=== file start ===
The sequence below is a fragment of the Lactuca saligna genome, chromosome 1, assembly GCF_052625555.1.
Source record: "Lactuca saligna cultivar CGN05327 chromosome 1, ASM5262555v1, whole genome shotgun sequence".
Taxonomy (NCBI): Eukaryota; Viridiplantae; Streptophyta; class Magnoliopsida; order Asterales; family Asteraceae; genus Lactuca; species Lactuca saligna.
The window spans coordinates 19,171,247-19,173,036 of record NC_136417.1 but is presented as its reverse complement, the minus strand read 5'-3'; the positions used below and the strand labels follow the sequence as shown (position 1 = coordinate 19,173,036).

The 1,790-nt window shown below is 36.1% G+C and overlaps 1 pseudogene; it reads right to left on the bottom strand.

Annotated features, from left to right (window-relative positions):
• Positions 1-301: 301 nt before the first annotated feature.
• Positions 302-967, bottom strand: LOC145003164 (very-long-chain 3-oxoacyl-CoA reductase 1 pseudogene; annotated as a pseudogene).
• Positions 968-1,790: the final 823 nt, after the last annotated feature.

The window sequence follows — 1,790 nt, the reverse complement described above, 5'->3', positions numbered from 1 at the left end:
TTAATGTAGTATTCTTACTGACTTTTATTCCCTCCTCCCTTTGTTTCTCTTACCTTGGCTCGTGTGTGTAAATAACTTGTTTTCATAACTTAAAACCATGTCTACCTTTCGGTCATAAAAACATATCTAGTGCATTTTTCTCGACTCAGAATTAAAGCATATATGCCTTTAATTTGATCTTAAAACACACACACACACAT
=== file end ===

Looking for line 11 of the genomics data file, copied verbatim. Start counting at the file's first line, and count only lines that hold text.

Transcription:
TTAATGTAGTATTCTTACTGACTTTTATTCCCTCCTCCCTTTGTTTCTCTTACCTTGGCTCGTGTGTGTAAATAACTTGTTTTCATAACTTAAAACCATGTCTACCTTTCGGTCATAAAAACATATCTAGTGCATTTTTCTCGACTCAGAATTAAAGCATATATGCCTTTAATTTGATCTTAAAACACACACACACACAT